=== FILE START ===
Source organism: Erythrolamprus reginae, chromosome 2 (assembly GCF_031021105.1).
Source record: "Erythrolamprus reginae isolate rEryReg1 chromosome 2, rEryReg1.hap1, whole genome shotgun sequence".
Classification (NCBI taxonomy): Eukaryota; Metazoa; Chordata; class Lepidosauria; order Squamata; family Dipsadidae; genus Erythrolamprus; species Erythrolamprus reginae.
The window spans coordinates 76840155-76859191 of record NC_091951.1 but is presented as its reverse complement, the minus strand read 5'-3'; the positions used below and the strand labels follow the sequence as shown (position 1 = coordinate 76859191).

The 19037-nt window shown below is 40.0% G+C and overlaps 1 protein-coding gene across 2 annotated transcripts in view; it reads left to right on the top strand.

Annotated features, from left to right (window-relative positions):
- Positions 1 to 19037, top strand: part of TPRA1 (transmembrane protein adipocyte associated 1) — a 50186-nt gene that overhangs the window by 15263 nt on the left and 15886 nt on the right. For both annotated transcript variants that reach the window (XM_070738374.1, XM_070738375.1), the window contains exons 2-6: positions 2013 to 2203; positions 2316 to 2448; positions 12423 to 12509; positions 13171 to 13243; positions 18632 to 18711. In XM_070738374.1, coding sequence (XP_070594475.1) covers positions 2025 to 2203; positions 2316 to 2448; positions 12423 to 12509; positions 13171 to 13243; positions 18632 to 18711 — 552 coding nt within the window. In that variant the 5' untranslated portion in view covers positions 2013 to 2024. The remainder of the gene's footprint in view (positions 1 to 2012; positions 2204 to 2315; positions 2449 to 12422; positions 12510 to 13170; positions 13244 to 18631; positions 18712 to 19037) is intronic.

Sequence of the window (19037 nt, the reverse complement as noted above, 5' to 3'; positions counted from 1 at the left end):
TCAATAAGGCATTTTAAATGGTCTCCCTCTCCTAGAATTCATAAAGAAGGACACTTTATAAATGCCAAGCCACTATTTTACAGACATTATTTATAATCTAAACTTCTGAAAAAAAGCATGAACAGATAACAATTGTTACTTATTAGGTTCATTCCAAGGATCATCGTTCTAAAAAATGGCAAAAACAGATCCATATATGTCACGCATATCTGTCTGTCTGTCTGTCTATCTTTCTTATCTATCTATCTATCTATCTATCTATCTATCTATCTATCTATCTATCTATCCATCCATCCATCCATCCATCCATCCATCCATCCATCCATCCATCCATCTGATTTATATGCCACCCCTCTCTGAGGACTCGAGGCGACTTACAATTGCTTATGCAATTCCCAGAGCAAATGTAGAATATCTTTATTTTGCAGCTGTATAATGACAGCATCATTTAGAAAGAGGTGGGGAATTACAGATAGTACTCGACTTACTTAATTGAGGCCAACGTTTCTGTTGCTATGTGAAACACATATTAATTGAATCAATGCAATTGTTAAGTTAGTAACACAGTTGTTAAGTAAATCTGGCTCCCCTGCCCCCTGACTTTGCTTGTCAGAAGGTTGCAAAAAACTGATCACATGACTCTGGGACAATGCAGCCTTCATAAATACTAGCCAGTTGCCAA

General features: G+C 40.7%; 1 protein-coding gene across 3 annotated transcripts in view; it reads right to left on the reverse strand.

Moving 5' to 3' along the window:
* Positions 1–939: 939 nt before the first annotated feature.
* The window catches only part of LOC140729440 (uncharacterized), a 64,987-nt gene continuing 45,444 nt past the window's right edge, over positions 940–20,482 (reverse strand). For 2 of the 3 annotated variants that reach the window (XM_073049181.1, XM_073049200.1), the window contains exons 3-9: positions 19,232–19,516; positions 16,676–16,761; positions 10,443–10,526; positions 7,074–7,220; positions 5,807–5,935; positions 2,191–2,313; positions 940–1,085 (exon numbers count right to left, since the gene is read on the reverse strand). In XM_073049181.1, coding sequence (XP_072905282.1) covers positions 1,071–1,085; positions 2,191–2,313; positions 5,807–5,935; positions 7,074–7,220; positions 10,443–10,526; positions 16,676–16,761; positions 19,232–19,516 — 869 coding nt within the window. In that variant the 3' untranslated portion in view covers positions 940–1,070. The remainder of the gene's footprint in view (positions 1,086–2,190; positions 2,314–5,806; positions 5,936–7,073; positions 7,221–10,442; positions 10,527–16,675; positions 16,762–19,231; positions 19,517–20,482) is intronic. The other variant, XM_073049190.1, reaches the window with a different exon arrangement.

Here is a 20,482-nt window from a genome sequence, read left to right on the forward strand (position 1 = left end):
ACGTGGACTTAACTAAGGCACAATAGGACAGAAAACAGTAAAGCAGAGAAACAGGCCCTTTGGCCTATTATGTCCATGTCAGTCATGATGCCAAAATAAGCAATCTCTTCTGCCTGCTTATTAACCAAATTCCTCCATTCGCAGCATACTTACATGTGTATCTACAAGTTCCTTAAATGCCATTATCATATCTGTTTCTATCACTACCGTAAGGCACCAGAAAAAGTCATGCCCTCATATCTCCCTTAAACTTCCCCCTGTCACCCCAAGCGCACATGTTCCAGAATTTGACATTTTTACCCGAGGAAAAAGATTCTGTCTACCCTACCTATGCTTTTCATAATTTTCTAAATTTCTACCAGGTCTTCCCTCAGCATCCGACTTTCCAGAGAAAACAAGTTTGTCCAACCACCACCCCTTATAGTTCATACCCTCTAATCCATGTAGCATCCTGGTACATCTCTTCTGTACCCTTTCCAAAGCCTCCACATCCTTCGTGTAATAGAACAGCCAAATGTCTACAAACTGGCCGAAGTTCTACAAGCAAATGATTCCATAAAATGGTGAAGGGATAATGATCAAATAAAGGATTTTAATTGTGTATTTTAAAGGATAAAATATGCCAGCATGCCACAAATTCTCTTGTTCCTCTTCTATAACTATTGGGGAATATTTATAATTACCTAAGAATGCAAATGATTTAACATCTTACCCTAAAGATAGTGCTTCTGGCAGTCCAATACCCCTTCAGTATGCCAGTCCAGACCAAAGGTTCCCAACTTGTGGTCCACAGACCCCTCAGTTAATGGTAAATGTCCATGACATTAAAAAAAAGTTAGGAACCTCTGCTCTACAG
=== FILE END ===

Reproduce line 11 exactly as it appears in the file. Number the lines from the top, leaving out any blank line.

Moving 5' to 3' along the window: